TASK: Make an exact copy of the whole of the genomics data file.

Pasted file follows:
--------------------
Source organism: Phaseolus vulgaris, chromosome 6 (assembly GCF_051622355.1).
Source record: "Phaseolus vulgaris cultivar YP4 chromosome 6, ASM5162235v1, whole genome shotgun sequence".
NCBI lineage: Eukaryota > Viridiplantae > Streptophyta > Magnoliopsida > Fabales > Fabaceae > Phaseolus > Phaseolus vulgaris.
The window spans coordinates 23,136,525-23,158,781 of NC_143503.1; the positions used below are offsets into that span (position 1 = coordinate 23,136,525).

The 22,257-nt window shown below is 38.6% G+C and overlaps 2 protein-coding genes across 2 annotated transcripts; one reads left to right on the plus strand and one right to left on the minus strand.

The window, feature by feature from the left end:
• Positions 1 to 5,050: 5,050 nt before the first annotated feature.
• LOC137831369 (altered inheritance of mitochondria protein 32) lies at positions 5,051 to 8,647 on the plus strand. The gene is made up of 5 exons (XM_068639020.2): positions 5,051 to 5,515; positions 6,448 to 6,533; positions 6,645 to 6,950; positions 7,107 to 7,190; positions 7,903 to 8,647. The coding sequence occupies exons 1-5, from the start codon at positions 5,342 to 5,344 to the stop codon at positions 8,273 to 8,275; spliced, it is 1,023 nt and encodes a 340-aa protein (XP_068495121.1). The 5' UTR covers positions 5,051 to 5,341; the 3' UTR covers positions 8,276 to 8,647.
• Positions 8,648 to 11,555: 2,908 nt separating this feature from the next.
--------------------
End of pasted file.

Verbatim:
Source organism: Phaseolus vulgaris, chromosome 6 (assembly GCF_051622355.1).
Source record: "Phaseolus vulgaris cultivar YP4 chromosome 6, ASM5162235v1, whole genome shotgun sequence".
NCBI lineage: Eukaryota > Viridiplantae > Streptophyta > Magnoliopsida > Fabales > Fabaceae > Phaseolus > Phaseolus vulgaris.
The window spans coordinates 23,136,525-23,158,781 of NC_143503.1; the positions used below are offsets into that span (position 1 = coordinate 23,136,525).

The 22,257-nt window shown below is 38.6% G+C and overlaps 2 protein-coding genes across 2 annotated transcripts; one reads left to right on the plus strand and one right to left on the minus strand.

The window, feature by feature from the left end:
• Positions 1 to 5,050: 5,050 nt before the first annotated feature.
• LOC137831369 (altered inheritance of mitochondria protein 32) lies at positions 5,051 to 8,647 on the plus strand. The gene is made up of 5 exons (XM_068639020.2): positions 5,051 to 5,515; positions 6,448 to 6,533; positions 6,645 to 6,950; positions 7,107 to 7,190; positions 7,903 to 8,647. The coding sequence occupies exons 1-5, from the start codon at positions 5,342 to 5,344 to the stop codon at positions 8,273 to 8,275; spliced, it is 1,023 nt and encodes a 340-aa protein (XP_068495121.1). The 5' UTR covers positions 5,051 to 5,341; the 3' UTR covers positions 8,276 to 8,647.
• Positions 8,648 to 11,555: 2,908 nt separating this feature from the next.